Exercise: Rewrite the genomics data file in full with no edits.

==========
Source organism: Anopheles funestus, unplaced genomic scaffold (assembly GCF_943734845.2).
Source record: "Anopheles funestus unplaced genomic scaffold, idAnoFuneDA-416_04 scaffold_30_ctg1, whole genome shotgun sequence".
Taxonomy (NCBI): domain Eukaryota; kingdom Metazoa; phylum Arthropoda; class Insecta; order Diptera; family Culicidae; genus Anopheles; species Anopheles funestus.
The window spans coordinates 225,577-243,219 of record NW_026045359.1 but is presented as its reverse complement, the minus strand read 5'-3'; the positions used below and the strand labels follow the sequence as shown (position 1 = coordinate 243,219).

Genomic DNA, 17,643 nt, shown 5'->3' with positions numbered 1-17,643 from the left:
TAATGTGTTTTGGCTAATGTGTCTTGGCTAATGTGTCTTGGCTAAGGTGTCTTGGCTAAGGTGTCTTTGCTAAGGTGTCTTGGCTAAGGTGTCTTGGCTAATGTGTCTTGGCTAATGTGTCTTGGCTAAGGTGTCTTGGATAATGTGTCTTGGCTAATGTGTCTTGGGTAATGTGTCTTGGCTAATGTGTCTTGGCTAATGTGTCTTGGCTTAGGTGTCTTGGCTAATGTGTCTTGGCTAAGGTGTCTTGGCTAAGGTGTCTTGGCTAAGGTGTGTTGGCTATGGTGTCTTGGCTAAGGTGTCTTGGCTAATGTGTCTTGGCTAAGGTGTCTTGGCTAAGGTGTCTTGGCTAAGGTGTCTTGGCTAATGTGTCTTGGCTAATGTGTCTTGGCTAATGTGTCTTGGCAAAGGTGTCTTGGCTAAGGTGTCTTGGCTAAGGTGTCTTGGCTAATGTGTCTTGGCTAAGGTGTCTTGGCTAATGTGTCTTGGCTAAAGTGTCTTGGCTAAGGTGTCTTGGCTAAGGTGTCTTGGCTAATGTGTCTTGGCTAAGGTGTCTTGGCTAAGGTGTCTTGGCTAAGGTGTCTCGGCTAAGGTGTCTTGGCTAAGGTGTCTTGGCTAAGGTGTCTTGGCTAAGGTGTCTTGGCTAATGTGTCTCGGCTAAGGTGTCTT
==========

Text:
Source organism: Anopheles funestus, unplaced genomic scaffold (assembly GCF_943734845.2).
Source record: "Anopheles funestus unplaced genomic scaffold, idAnoFuneDA-416_04 scaffold_30_ctg1, whole genome shotgun sequence".
Taxonomy (NCBI): domain Eukaryota; kingdom Metazoa; phylum Arthropoda; class Insecta; order Diptera; family Culicidae; genus Anopheles; species Anopheles funestus.
The window spans coordinates 225,577-243,219 of record NW_026045359.1 but is presented as its reverse complement, the minus strand read 5'-3'; the positions used below and the strand labels follow the sequence as shown (position 1 = coordinate 243,219).

Genomic DNA, 17,643 nt, shown 5'->3' with positions numbered 1-17,643 from the left:
TAATGTGTTTTGGCTAATGTGTCTTGGCTAATGTGTCTTGGCTAAGGTGTCTTGGCTAAGGTGTCTTTGCTAAGGTGTCTTGGCTAAGGTGTCTTGGCTAATGTGTCTTGGCTAATGTGTCTTGGCTAAGGTGTCTTGGATAATGTGTCTTGGCTAATGTGTCTTGGGTAATGTGTCTTGGCTAATGTGTCTTGGCTAATGTGTCTTGGCTTAGGTGTCTTGGCTAATGTGTCTTGGCTAAGGTGTCTTGGCTAAGGTGTCTTGGCTAAGGTGTGTTGGCTATGGTGTCTTGGCTAAGGTGTCTTGGCTAATGTGTCTTGGCTAAGGTGTCTTGGCTAAGGTGTCTTGGCTAAGGTGTCTTGGCTAATGTGTCTTGGCTAATGTGTCTTGGCTAATGTGTCTTGGCAAAGGTGTCTTGGCTAAGGTGTCTTGGCTAAGGTGTCTTGGCTAATGTGTCTTGGCTAAGGTGTCTTGGCTAATGTGTCTTGGCTAAAGTGTCTTGGCTAAGGTGTCTTGGCTAAGGTGTCTTGGCTAATGTGTCTTGGCTAAGGTGTCTTGGCTAAGGTGTCTTGGCTAAGGTGTCTCGGCTAAGGTGTCTTGGCTAAGGTGTCTTGGCTAAGGTGTCTTGGCTAAGGTGTCTTGGCTAATGTGTCTCGGCTAAGGTGTCTT